By Danièle Cybulskie
I love the Middle Ages. It was a vibrant and fascinating period, full of light and life. That said, I can’t for one second deny that the medieval period featured some pretty horrific moments. In 1190, the Jewish population of York, England, fled to Clifford’s Tower where dozens of people killed their own families and themselves rather than suffer the wrath of the people outside. In the later Middle Ages, the Spanish Inquisition was responsible for large-scale persecution, torture, and execution in the name of the “greater good”. The Crusades were a long, drawn-out nightmare all their own, and later centuries saw neighbour turn against neighbour with accusations of witchcraft (although not the famous Salem witch trials, which occurred in the Early Modern Period).
People tend to look back on these moments with horror – and rightly so – but also a sense of disbelief and self-righteousness. We like to distance ourselves from the ugliness and violence, and to convince ourselves that these actions belonged to an unrecognizable time. We think that the space of several hundred years insulates us from that barbaric mania, but all of these events involve a common factor: human beings whipped up into a frenzy of fear.
Contrary to popular belief, these instances were not between communities that were constantly at war. Most of the time in most of the places across Europe, diverse communities shared resources and space, and they muddled along together, even if they may not have agreed on some fundamental issues. The peace was uneasy and frequently broken; however, people got along a lot more than we imagine they did.
But, humans being humans, rumours began to spread about the strangeness of “others”. Rumours were spread about Jewish people sacrificing babies and cheating Christians out of their money; accusations of witchcraft were hurled against women who dared to live their lives outside the norm; and charges of heresy were brought against those who questioned authority. People blew on little sparks of fear and ignorance fed the fires until they flashed over into anger and violence. When the dust settled on these horrific chapters of history, people were appalled and full of regret. Queasily, they vowed to do better, as humans have done since the beginning of time, but everyone wondered in their secret hearts what they would have done had they been there.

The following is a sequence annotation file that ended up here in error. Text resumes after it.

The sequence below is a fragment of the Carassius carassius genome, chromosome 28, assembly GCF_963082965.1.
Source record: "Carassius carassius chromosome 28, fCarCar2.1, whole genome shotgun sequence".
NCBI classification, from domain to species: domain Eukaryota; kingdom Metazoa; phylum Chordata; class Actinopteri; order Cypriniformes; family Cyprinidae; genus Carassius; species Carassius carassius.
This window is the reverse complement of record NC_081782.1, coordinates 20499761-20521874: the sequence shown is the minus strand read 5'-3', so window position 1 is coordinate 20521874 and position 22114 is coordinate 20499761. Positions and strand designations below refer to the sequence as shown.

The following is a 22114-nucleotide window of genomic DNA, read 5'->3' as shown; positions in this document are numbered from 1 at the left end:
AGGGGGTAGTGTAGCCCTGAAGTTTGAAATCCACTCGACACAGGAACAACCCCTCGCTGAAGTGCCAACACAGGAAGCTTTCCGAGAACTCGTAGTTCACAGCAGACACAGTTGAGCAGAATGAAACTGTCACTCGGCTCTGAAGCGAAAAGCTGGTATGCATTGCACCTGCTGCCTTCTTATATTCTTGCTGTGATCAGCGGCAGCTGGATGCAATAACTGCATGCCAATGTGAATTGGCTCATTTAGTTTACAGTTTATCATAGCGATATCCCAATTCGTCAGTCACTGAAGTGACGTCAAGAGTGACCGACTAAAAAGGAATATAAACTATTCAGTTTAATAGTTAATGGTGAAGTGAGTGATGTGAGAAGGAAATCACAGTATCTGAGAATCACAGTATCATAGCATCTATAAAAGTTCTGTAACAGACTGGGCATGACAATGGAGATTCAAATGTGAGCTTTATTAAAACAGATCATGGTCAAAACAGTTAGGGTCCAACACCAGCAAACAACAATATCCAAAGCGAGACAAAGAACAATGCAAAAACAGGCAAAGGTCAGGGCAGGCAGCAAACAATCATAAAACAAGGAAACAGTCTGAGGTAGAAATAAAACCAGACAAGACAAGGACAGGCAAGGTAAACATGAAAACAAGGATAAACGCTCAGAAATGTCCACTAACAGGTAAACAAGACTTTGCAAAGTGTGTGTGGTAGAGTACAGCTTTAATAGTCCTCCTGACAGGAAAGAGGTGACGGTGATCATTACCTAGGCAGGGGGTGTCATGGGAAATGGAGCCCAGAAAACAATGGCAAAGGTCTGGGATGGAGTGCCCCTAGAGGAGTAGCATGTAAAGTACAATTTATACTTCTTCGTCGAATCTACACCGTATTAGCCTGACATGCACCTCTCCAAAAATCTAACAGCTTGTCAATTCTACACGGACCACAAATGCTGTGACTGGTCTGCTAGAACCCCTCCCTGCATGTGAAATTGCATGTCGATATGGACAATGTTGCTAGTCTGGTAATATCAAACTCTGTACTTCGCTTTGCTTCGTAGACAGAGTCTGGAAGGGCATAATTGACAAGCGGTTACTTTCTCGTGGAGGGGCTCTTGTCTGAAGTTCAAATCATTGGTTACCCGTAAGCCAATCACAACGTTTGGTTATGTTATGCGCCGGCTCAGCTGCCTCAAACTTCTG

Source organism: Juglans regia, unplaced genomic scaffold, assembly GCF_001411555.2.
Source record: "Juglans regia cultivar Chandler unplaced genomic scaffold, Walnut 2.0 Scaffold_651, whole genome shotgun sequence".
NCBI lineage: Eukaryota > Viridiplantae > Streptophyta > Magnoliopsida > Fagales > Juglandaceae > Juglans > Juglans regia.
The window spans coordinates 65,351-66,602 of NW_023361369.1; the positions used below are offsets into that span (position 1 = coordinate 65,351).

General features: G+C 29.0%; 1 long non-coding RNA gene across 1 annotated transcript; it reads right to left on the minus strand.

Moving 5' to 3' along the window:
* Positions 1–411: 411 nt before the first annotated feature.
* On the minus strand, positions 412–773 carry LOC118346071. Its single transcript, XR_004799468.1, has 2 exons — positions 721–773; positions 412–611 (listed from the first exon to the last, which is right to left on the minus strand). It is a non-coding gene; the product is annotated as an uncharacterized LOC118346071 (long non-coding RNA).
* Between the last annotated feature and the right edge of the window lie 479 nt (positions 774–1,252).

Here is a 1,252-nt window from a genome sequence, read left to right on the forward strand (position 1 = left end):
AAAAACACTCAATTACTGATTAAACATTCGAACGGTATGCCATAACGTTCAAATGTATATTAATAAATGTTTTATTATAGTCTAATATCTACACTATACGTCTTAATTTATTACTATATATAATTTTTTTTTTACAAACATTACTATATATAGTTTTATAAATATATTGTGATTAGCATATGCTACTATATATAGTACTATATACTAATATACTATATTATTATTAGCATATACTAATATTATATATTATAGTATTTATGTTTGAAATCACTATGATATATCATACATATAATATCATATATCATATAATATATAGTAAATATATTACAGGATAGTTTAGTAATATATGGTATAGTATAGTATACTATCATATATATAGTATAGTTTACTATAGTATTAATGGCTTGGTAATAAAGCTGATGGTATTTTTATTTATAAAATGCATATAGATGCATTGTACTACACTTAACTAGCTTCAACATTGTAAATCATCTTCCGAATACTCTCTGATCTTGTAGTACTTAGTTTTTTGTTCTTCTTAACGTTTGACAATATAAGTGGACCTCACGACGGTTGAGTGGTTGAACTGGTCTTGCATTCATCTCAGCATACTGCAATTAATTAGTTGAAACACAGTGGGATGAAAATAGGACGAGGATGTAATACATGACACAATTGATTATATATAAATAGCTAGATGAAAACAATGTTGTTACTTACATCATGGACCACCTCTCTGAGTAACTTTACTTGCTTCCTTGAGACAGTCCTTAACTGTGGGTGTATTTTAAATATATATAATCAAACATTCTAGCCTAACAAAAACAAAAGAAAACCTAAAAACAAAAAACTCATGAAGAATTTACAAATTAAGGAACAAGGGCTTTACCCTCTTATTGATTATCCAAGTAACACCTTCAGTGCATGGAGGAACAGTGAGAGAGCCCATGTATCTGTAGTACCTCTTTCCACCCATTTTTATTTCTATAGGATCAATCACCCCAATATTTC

Lately, across the world, people have once again turned to the politics of fear help them to gain power, and once again, this tide of terror has swept the fearmongers to power. If the violence and hatred we’ve seen in the wake of Brexit and the American election is evidence of things to come, fear is once again at a critical point. Neighbour is nervously eyeing neighbour, both domestically and internationally.
When I was younger, I thought that Roosevelt’s words meant that if we only have our own fear to fear, then there is nothing at all to be afraid of. Now, it seems clear to me that this means something very different: it is our own fear that brings out the worst in humanity – the part of our nature that is truly frightening.
The whole world seems to be afraid right now, which means that we are approaching a flashpoint that could turn just as ugly as did those horrific incidences of medieval violence I mentioned earlier. We must not allow that to happen. It is precisely when we are most fearful that we must be most courageous, in both the smallest and the largest of ways. If we truly believe that we have learned from history, that we have changed, that we would never make people so terrified that they’d kill themselves rather than face the ugliness outside, then we must walk the walk. We must have the courage to call out oppression, to speak up and stand up for our neighbours, to hold fast to the reason we hold up as a symbol of our enlightenment, and to show compassion for one and all.
In the Middle Ages, ordinary people did not have the freedom to organize in such large numbers, or to speak truth to power in the way that we do now. Before we close our eyes and our hearts to those who are marginalized or blamed or in danger, we must consider how we, too, will be judged by history. We must not let ourselves be divided by fear, but to be united against those who wish us to tear us apart.
As a woman, writing on the Internet, I have my own fears about speaking my truth, but remaining silent at so critical a moment in our planetary history is not an option. As a woman, as a Canadian, as a citizen of the planet, I will do whatever I can to hold the line against hatred and xenophobia. Each one of us must look back at the mistakes and the horrors of the past and decide how our actions will shape the future, for there is nothing so frightening as fear, itself.
Top Image: King Herod sitting amidst the Massacre of the Innocents – from British Library MS Royal 2 B VII f. 132